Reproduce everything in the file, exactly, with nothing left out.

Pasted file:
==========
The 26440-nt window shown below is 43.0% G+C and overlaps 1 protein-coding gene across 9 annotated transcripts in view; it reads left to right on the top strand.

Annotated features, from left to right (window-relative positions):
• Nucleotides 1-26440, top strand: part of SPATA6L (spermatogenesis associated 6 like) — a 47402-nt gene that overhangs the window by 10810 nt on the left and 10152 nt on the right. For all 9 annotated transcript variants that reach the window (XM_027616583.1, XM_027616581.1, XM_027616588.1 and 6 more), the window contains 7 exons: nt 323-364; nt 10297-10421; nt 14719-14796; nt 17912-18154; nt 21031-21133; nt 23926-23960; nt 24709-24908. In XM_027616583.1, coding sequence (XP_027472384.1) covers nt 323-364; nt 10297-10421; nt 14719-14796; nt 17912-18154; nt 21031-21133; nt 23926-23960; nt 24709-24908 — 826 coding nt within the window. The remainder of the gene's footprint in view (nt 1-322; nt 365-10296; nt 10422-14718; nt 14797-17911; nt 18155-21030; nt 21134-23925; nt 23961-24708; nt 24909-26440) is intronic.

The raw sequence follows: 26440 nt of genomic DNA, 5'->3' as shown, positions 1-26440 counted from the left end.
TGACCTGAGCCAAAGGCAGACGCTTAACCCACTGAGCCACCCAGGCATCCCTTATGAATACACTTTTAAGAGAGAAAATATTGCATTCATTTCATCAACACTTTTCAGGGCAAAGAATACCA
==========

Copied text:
The 26440-nt window shown below is 43.0% G+C and overlaps 1 protein-coding gene across 9 annotated transcripts in view; it reads left to right on the top strand.

Annotated features, from left to right (window-relative positions):
• Nucleotides 1-26440, top strand: part of SPATA6L (spermatogenesis associated 6 like) — a 47402-nt gene that overhangs the window by 10810 nt on the left and 10152 nt on the right. For all 9 annotated transcript variants that reach the window (XM_027616583.1, XM_027616581.1, XM_027616588.1 and 6 more), the window contains 7 exons: nt 323-364; nt 10297-10421; nt 14719-14796; nt 17912-18154; nt 21031-21133; nt 23926-23960; nt 24709-24908. In XM_027616583.1, coding sequence (XP_027472384.1) covers nt 323-364; nt 10297-10421; nt 14719-14796; nt 17912-18154; nt 21031-21133; nt 23926-23960; nt 24709-24908 — 826 coding nt within the window. The remainder of the gene's footprint in view (nt 1-322; nt 365-10296; nt 10422-14718; nt 14797-17911; nt 18155-21030; nt 21134-23925; nt 23961-24708; nt 24909-26440) is intronic.

The raw sequence follows: 26440 nt of genomic DNA, 5'->3' as shown, positions 1-26440 counted from the left end.
TGACCTGAGCCAAAGGCAGACGCTTAACCCACTGAGCCACCCAGGCATCCCTTATGAATACACTTTTAAGAGAGAAAATATTGCATTCATTTCATCAACACTTTTCAGGGCAAAGAATACCA